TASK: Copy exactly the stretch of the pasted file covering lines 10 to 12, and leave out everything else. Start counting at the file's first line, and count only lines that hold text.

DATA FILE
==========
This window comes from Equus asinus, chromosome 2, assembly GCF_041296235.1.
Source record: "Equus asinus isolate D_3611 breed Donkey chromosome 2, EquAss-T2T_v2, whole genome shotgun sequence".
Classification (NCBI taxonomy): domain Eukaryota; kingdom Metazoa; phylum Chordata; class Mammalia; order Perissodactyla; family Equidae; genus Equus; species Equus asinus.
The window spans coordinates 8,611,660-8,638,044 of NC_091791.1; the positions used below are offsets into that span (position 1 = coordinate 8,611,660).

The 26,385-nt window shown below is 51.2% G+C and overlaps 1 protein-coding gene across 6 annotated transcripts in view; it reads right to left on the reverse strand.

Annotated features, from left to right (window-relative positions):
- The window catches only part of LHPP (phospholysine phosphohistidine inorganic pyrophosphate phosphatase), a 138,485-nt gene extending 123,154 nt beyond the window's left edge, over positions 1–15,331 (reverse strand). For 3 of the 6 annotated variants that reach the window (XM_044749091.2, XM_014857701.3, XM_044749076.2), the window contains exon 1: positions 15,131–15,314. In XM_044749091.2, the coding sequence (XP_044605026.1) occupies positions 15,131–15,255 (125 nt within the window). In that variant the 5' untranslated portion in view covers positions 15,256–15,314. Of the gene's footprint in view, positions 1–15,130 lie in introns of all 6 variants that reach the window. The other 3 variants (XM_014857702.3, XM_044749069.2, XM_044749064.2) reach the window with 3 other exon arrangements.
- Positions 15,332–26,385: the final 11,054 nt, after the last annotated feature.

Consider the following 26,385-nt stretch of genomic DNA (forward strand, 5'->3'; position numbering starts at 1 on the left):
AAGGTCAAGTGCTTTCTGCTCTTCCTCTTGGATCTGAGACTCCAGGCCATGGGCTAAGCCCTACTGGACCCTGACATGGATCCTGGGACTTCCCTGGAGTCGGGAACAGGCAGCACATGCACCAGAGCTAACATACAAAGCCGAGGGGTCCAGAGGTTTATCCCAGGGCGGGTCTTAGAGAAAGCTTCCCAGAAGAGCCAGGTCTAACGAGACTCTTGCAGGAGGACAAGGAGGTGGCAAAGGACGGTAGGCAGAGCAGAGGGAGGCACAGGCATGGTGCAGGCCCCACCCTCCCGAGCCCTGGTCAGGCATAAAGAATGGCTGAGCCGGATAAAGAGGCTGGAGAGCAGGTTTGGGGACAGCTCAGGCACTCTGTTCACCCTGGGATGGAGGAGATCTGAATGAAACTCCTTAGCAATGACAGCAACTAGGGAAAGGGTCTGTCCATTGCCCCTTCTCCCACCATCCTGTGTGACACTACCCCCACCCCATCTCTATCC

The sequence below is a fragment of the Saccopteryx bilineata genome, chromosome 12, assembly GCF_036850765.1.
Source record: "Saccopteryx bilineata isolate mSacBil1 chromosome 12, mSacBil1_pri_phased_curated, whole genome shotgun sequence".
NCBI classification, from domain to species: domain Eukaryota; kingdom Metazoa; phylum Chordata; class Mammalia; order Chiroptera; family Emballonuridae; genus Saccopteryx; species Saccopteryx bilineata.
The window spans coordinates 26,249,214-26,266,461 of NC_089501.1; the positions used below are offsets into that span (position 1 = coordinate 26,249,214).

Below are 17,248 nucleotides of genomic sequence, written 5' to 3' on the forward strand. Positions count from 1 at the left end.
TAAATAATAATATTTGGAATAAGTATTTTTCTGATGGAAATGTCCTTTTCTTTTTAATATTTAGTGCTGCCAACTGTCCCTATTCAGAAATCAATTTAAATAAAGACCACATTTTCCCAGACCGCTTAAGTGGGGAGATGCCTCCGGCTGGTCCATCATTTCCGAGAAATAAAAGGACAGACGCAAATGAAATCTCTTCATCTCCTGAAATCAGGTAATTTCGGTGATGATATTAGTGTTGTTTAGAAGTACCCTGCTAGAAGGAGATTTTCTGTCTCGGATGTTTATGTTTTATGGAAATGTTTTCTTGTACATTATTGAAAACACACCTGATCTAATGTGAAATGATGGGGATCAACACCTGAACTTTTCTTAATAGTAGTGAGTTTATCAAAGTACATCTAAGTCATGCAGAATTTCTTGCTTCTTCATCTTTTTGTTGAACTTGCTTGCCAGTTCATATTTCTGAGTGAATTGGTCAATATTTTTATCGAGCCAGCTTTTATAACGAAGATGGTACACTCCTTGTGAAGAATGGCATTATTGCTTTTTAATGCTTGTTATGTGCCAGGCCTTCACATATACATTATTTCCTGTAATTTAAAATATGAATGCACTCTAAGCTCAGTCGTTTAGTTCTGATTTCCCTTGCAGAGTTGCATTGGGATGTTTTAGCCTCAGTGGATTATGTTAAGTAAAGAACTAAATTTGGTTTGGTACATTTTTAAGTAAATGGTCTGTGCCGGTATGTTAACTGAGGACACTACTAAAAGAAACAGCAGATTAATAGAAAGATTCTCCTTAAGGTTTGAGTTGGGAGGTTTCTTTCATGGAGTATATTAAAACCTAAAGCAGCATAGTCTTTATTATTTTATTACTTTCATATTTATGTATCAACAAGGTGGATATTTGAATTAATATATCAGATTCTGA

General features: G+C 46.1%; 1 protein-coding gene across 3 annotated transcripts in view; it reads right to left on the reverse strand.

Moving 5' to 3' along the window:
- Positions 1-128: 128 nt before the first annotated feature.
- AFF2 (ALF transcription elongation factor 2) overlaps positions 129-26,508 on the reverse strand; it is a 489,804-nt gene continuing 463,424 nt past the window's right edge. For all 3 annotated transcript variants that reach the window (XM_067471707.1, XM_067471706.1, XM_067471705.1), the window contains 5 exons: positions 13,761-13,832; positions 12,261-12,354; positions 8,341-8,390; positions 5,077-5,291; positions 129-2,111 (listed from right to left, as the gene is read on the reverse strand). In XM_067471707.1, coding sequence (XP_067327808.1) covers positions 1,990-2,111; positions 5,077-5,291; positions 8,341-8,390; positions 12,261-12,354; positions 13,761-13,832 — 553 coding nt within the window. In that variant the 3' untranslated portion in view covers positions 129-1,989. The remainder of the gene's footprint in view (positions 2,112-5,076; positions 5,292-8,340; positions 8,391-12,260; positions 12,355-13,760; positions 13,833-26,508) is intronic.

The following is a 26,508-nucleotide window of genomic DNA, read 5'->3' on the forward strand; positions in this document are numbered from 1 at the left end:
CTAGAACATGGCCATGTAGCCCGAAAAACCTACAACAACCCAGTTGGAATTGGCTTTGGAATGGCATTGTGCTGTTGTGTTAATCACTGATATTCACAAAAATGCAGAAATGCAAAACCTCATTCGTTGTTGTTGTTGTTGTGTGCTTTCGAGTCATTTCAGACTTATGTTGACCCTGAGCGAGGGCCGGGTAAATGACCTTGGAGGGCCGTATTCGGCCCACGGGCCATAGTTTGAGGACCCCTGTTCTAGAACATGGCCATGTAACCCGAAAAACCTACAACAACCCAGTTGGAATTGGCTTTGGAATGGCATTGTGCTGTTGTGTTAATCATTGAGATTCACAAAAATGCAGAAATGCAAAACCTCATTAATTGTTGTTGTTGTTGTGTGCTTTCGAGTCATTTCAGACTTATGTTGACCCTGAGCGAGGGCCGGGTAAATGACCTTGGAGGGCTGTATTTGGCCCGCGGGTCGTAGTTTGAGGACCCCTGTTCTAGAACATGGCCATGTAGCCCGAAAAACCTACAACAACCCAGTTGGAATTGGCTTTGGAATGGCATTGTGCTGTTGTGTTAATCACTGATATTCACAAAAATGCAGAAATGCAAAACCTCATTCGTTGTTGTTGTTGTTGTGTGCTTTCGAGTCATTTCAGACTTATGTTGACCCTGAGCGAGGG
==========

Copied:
AAGGTCAAGTGCTTTCTGCTCTTCCTCTTGGATCTGAGACTCCAGGCCATGGGCTAAGCCCTACTGGACCCTGACATGGATCCTGGGACTTCCCTGGAGTCGGGAACAGGCAGCACATGCACCAGAGCTAACATACAAAGCCGAGGGGTCCAGAGGTTTATCCCAGGGCGGGTCTTAGAGAAAGCTTCCCAGAAGAGCCAGGTCTAACGAGACTCTTGCAGGAGGACAAGGAGGTGGCAAAGGACGGTAGGCAGAGCAGAGGGAGGCACAGGCATGGTGCAGGCCCCACCCTCCCGAGCCCTGGTCAGGCATAAAGAATGGCTGAGCCGGATAAAGAGGCTGGAGAGCAGGTTTGGGGACAGCTCAGGCACTCTGTTCACCCTGGGATGGAGGAGATCTGAATGAAACTCCTTAGCAATGACAGCAACTAGGGAAAGGGTCTGTCCATTGCCCCTTCTCCCACCATCCTGTGTGACACTACCCCCACCCCATCTCTATCC

The sequence below is a fragment of the Saccopteryx bilineata genome, chromosome 12, assembly GCF_036850765.1.
Source record: "Saccopteryx bilineata isolate mSacBil1 chromosome 12, mSacBil1_pri_phased_curated, whole genome shotgun sequence".